All movies are, basically, a form of animation. They’re a series of images played one after the other so quickly that our mind sees them as one continuous piece rather than the thousands of individual parts they are.
Why, then, are live action films separated from “animated” films and usually taken more seriously than cartoons, CGI or stop-motion films? The distinction is made to the point that animated films have their own category at the Oscars and most other award systems rather than simply being allowed to compete as a Best Picture candidate.
So the question, which I’ve already asked, is why? One possible answer is that animated features are generally considered to be kids’ territory, not fitting the usual definition of “art” that cinema usually aspires to.
At first, there seems to be some substance to this theory, as most of the successful “adult cartoons” are TV shows like “Archer,” “Family Guy,” “American Dad” and Adult Swim shows ad infinitum. However, this trend hasn’t translated into films at all, as far as I can tell.
The closest thing is “Ted,” which featured an animated bear doing the “Family Guy” schtick with Mark Wahlberg, and pretty much every Adam Sandler film (discounting “Punch Drunk Love”), as he’s basically on the level of a cartoon character at this point.
Like, I’m being completely serious right now: If anybody can give me an example that contradicts my Adam Sandler argument here, please let me know, because I’ve got nothing.
Point is, the market for low quality, schmarmy (yes, schmarmy is now a word, it’s my word) comedies is pretty saturated by live action films, so the only leg this idea of animation-being-difficult-to-take-seriously has left to stand on is that of it being purely kids’ entertainment.
This one leg sucks. Or is broken. Or got broken because it sucks, and has continued to suck since it got broken, and just keeps on living in a vicious cycle of sucking and breaking until this month’s apocalypse and beyond.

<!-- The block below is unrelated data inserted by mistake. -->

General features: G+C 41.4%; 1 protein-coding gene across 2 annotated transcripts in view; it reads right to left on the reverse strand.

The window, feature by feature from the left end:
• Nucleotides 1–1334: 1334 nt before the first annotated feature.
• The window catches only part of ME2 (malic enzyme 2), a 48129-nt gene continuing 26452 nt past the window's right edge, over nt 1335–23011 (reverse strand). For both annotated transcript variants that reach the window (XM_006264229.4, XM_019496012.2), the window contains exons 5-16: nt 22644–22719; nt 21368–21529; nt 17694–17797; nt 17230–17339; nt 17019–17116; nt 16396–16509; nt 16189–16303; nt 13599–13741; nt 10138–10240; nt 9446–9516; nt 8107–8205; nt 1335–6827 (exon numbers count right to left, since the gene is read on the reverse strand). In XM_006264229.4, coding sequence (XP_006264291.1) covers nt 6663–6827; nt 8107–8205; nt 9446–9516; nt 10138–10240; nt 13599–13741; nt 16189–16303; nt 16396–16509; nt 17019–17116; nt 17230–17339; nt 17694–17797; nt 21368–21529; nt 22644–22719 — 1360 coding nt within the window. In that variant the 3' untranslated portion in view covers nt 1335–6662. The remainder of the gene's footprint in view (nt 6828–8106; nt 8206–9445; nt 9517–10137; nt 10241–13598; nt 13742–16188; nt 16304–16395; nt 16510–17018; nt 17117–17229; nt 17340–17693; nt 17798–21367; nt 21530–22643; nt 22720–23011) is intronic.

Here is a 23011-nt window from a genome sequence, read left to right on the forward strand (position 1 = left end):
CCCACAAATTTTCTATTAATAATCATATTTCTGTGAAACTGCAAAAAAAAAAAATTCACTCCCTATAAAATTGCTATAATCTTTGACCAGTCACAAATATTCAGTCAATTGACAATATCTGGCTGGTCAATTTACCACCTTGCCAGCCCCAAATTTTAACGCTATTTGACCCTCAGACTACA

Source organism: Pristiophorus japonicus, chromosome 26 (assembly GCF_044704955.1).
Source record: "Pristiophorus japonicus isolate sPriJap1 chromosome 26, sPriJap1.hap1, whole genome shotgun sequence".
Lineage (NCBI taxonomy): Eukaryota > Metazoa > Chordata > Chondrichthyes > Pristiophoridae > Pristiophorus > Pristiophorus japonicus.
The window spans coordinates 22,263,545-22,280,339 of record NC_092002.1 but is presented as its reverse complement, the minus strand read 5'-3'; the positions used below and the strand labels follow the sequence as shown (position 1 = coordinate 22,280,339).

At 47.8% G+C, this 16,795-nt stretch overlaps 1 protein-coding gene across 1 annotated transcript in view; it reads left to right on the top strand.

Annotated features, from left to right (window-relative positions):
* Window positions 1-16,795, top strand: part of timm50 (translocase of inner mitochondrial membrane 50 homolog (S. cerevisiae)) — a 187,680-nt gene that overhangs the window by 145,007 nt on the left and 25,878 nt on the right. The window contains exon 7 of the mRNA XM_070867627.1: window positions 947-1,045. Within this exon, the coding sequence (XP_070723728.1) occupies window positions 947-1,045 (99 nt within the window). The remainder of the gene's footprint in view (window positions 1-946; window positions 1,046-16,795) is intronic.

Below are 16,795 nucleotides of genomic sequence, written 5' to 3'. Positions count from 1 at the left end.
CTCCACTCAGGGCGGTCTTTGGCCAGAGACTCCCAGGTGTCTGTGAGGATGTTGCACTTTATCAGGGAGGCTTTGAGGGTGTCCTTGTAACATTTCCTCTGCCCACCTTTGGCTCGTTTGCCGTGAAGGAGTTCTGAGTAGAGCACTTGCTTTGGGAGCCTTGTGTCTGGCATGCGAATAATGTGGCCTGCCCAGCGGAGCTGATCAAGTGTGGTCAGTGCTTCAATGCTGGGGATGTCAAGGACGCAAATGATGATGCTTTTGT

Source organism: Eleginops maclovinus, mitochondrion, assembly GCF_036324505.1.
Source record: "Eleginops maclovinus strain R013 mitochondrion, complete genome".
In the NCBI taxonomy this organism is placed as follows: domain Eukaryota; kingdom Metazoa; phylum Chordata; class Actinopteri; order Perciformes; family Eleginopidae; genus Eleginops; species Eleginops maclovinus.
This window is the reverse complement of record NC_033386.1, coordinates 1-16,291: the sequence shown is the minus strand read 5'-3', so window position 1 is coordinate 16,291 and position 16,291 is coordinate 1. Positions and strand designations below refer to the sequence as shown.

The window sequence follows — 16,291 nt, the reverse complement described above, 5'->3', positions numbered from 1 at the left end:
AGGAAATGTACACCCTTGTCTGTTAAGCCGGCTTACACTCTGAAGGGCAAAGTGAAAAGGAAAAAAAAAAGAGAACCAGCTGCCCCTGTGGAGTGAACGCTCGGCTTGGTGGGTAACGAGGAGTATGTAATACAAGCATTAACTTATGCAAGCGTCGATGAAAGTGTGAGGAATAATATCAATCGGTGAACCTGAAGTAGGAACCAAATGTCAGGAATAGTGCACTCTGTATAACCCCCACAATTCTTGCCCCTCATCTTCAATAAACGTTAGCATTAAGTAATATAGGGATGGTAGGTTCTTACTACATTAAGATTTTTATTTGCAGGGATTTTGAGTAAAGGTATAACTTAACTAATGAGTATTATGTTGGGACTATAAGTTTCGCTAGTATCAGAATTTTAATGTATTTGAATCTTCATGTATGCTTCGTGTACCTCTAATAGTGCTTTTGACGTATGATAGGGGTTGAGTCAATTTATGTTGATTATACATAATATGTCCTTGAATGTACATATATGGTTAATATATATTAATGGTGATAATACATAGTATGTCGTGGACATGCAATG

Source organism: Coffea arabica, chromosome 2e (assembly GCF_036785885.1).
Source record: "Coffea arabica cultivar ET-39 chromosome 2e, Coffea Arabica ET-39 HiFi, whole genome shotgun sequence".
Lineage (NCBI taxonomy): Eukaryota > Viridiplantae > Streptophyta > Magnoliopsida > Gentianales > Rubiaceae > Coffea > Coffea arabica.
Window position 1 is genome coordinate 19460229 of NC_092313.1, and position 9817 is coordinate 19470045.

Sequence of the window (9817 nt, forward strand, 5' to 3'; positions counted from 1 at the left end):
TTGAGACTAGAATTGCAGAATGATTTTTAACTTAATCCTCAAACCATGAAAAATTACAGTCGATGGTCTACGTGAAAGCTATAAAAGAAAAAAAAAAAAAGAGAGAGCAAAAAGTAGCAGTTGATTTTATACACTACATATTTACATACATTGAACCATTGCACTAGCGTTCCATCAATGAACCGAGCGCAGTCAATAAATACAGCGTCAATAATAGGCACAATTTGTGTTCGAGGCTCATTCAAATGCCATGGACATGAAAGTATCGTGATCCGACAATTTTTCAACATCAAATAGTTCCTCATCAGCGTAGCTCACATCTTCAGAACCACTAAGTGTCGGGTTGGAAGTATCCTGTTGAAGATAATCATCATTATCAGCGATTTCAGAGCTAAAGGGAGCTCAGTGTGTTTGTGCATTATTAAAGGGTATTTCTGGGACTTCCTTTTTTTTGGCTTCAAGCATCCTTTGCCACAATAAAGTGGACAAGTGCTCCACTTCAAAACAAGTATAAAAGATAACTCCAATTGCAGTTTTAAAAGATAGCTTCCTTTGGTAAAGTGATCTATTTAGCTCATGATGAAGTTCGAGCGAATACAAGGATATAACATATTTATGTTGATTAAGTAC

Hey, that little “and beyond” thing reminded me of something. Can you guess what it is?
In case you couldn’t guess, it was “Toy Story.” Also known as one of only two movies to appear on the American Film Institute’s Top 100 movies list. The other is “Snow White and the Seven Dwarves,” or literally one of the first animated features to attain mainstream success in America.
The fact that one of the first major animated features and the first major CGI film are the only two animated films to be recognized alongside their live action peers seems to imply that they’re being mentioned for their innovation and significance as technological advancements more than for their actual merits.
And this is honestly the easier position to take, because if you ignore it, the other alternative is that these are the two best animated features that have been made and the only ones worth being compared to “The Godfather” and “Vertigo.”
To take that approach is to ignore, at least immediately, the incredibly huge body of really strong work that Disney and Pixar have to stand on. Disney made animated features a thing in the most literal sense, setting classic stories to gorgeous illustrations in something that could never be dismissed as “just for kids” by any sane being.
If Disney elevated animation to a higher level of storytelling and artistic achievement (which it inarguably did), Pixar picked up the slack left over after Disney’s “Golden Age” ended and proceeded to do something super whacky with it. I’m kind of bad at analogies.